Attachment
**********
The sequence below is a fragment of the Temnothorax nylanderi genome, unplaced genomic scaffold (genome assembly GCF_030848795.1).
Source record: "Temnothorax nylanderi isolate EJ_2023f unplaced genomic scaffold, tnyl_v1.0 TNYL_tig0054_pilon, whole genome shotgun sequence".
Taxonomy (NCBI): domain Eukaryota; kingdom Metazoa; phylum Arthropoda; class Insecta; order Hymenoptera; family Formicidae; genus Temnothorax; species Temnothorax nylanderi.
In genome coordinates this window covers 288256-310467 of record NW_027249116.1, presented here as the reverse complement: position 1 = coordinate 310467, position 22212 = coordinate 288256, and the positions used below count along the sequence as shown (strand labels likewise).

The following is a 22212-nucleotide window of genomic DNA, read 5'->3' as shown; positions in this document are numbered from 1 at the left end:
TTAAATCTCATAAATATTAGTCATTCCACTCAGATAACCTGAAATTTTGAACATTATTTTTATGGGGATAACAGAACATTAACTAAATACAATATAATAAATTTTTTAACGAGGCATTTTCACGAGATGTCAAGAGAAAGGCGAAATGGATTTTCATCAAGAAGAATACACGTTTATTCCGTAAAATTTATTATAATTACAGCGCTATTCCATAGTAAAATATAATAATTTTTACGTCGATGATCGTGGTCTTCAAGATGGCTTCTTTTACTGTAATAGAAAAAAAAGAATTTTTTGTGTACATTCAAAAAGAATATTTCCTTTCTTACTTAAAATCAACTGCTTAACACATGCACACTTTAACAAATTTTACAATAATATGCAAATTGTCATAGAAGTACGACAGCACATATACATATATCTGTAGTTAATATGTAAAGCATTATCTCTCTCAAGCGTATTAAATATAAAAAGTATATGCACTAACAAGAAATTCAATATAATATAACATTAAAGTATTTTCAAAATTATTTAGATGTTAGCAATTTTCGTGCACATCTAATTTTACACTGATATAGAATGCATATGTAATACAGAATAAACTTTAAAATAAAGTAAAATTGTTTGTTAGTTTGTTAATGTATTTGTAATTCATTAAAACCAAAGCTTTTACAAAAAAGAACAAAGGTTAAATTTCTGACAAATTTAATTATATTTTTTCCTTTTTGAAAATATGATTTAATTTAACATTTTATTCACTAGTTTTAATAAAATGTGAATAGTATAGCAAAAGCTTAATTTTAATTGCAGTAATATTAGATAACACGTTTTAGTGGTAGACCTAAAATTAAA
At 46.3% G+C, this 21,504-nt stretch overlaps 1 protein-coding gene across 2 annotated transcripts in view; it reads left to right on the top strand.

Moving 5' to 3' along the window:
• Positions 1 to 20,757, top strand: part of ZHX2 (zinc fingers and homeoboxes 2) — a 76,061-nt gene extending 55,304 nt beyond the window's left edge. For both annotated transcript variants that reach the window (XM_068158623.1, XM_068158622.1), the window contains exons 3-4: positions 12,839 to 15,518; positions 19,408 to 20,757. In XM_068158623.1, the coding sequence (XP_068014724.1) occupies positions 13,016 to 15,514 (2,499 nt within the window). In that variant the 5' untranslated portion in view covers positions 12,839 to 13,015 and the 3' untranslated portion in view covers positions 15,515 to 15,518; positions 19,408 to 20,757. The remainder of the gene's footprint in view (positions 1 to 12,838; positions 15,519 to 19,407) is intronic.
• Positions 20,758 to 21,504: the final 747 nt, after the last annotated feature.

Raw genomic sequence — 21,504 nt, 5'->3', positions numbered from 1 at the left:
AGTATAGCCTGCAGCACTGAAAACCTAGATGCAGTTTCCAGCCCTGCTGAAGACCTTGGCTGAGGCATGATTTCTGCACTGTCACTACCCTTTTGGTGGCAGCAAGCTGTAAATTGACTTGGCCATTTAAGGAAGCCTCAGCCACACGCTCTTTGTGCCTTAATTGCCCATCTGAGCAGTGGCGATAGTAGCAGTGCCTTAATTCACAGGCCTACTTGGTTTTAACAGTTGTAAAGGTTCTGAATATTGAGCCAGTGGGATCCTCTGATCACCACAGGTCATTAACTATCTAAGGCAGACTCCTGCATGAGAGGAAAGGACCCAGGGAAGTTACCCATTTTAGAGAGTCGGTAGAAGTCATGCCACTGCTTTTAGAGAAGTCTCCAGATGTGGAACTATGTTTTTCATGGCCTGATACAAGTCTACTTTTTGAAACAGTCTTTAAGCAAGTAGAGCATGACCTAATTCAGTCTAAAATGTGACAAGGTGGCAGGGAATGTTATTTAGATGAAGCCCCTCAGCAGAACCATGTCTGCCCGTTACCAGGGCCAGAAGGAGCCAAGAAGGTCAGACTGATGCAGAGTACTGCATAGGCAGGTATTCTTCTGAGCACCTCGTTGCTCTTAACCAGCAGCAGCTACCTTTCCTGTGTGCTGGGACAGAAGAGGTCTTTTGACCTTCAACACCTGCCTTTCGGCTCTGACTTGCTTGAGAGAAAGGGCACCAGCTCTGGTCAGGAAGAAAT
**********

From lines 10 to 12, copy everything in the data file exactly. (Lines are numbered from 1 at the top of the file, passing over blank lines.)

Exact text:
• Positions 20,758 to 21,504: the final 747 nt, after the last annotated feature.

Raw genomic sequence — 21,504 nt, 5'->3', positions numbered from 1 at the left:
AGTATAGCCTGCAGCACTGAAAACCTAGATGCAGTTTCCAGCCCTGCTGAAGACCTTGGCTGAGGCATGATTTCTGCACTGTCACTACCCTTTTGGTGGCAGCAAGCTGTAAATTGACTTGGCCATTTAAGGAAGCCTCAGCCACACGCTCTTTGTGCCTTAATTGCCCATCTGAGCAGTGGCGATAGTAGCAGTGCCTTAATTCACAGGCCTACTTGGTTTTAACAGTTGTAAAGGTTCTGAATATTGAGCCAGTGGGATCCTCTGATCACCACAGGTCATTAACTATCTAAGGCAGACTCCTGCATGAGAGGAAAGGACCCAGGGAAGTTACCCATTTTAGAGAGTCGGTAGAAGTCATGCCACTGCTTTTAGAGAAGTCTCCAGATGTGGAACTATGTTTTTCATGGCCTGATACAAGTCTACTTTTTGAAACAGTCTTTAAGCAAGTAGAGCATGACCTAATTCAGTCTAAAATGTGACAAGGTGGCAGGGAATGTTATTTAGATGAAGCCCCTCAGCAGAACCATGTCTGCCCGTTACCAGGGCCAGAAGGAGCCAAGAAGGTCAGACTGATGCAGAGTACTGCATAGGCAGGTATTCTTCTGAGCACCTCGTTGCTCTTAACCAGCAGCAGCTACCTTTCCTGTGTGCTGGGACAGAAGAGGTCTTTTGACCTTCAACACCTGCCTTTCGGCTCTGACTTGCTTGAGAGAAAGGGCACCAGCTCTGGTCAGGAAGAAAT